So maybe you want to try applying your own pest management strategies. Maybe you feel we're overpriced, overrated or you just don't like the cut of our jib. That's cool. We'll still help.
If you want to take matters into your own hands, you'll be implementing Integrated Pest Management (IPM) which is at the core of responsible pest control. We always give tips on what home owners can do to limit pest harbourage and we provide coaching on how to do it yourself and be successful! See below for tips on controlling the common pest invaders in cottage country.
Now you can come in and chat with us about what to do, buy professional supplies and meet us in person! We have a storefront downtown Haliburton for all your DIY needs. We're at 199 Highland St, right across from Foodland.
If applying DIY techniques with pesticide products, always read and follow the label instructions for your own safety and the safety of those around you. We do not recommend handling live animals under any circumstances.
Please note DIY pages are in progress. Last updated Feb 22/20.
Proper identification is the first step to successful eradication. We have the common ant invaders listed here so you can see exactly what you're dealing with.
The general ant control tips below will help with some or all species.
Bats provide a huge ecological benefit by eating thousands of mosquitoes and other pest insects every night. In some parts of the world, bats provide unique pollination services to the flowers that blossom at night. Bats are great to have around...at a distance.
Exposure to bat guano (droppings) can lead to several harmful diseases, some of which can be fatal. They irritate allergies and carry 'bat bugs' which our modern day bed bugs descended from when humans left caves. That is where our co-habitation with bats should have ended. These days we should encourage bats outside but we shouldn't share space with them.
The bat species most often found in buildings in Ontario is endangered in the province due to a fungus called white nose syndrome. This makes it illegal to kill, harm or harass bats, or exclude them while they have young babies.
DIY bat exclusions can be done but it's very labour intensive, and we do suggest a little help from a pro. Here are the basics:
We can come up with a custom solution if you're interested in doing the work for a bat seal up. We can install the exit tube, return to examine your work and let you know if you missed anywhere, and remove the exit tube. This will come at a fraction of the cost of us doing the whole thing, but it will mean giving up a considerable amount of cottage time.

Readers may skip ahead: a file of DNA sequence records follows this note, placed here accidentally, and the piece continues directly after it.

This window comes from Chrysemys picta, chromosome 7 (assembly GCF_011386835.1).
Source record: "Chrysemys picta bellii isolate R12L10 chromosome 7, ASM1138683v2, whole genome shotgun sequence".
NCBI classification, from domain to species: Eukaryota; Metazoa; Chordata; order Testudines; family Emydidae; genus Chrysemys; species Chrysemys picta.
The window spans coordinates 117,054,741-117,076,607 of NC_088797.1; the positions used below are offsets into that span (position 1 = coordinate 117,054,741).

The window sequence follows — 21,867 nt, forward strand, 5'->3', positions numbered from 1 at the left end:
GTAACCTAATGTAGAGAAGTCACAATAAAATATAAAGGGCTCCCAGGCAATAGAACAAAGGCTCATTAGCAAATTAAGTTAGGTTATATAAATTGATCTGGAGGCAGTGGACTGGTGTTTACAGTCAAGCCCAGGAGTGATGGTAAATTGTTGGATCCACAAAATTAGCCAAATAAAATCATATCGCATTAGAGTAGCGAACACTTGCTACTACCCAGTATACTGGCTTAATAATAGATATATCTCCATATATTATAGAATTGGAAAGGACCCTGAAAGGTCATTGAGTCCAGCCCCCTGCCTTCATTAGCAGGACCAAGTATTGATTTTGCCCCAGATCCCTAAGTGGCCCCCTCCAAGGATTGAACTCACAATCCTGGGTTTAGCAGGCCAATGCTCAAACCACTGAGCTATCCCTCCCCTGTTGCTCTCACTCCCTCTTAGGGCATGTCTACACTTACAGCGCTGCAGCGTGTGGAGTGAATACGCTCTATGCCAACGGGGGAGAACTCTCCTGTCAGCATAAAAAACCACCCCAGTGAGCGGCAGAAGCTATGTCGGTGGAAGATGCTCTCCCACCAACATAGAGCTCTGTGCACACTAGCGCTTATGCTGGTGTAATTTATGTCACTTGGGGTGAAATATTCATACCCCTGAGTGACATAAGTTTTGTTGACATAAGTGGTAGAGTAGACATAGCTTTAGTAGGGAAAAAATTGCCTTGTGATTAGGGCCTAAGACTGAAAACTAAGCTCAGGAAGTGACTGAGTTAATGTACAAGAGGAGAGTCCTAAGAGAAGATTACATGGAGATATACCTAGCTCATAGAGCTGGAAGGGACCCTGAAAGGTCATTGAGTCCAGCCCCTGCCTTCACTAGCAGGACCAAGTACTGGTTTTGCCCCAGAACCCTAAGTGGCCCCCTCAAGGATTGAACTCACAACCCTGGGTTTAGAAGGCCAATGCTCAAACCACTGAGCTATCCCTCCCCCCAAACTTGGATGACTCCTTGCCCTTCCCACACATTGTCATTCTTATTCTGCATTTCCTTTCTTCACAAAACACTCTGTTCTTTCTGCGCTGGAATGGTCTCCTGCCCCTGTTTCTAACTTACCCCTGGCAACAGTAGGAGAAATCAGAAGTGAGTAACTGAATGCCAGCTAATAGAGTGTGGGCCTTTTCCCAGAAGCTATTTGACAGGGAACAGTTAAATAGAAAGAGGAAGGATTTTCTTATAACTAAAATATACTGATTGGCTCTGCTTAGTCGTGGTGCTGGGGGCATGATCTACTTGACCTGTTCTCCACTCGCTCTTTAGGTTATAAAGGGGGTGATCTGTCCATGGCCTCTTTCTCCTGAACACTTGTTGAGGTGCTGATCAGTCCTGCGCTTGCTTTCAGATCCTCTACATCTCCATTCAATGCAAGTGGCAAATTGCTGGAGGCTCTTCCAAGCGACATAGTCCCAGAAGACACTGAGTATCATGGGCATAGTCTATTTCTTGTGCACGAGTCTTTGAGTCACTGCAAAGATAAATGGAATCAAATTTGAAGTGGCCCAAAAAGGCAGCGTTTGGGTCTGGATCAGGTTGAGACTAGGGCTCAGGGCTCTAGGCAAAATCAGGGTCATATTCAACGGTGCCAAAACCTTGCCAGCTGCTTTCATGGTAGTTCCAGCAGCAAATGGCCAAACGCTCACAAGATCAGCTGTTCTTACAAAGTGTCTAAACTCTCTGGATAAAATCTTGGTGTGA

Side note: Bat boxes can be effective, but they must be lured and in the right spot. Get it as high as possible on a tree or post, and some bat droppings should be smeared inside to attract them to the area. Make sure you wear gloves and a respirator when dealing with the guano.
Beavers are biologically built to detest the sound of running water. If water is running, they will dam it until it pools, dammit.
The best way to prevent beaver activity on your property is to make sure that the trees are adequately protected. As you can see here, beavers can be quite tall, and they can be active on top of the snow, giving them a few feet of lift in the winter. Our best suggestion is hardware cloth (galvanized metal screening) all the way around the trees, ensuring that the protective barrier can be loosened every few years as the trees grow.
If there is a dam on your property, it can be very difficult to manage while the beavers are still active. You will likely enter into an eternal game of taking the dam out only to find they've rebuilt the next time you go to the cottage.
Additional to dams, beavers construct feed beds where they stockpile logs for use in the winter once the ice forms. Loose logs and twigs are likely feed beds and may not be replaced if moved.
Bed bugs are one of the most difficult pests to control with DIY measures, but it can be done if the infestation is light and you are willing to purge.
In heavily infested homes, there is generally a piece of furniture that looks like the couch seam in the photo to the left. The brown blobs are bed bugs and and white flecks are eggs. This area won't be easy to find because bed bugs like dark, tight spaces - you can see them jammed into the couch seam as far as they can go - so you may need to tip furniture over to look underneath. The best thing you can do for relief is to dispose of the source of the infestation.
When disposing of anything that may have come into contact with bed bugs, do not sell or donate the items. They should go directly to the dump to avoid moving the problem somewhere else.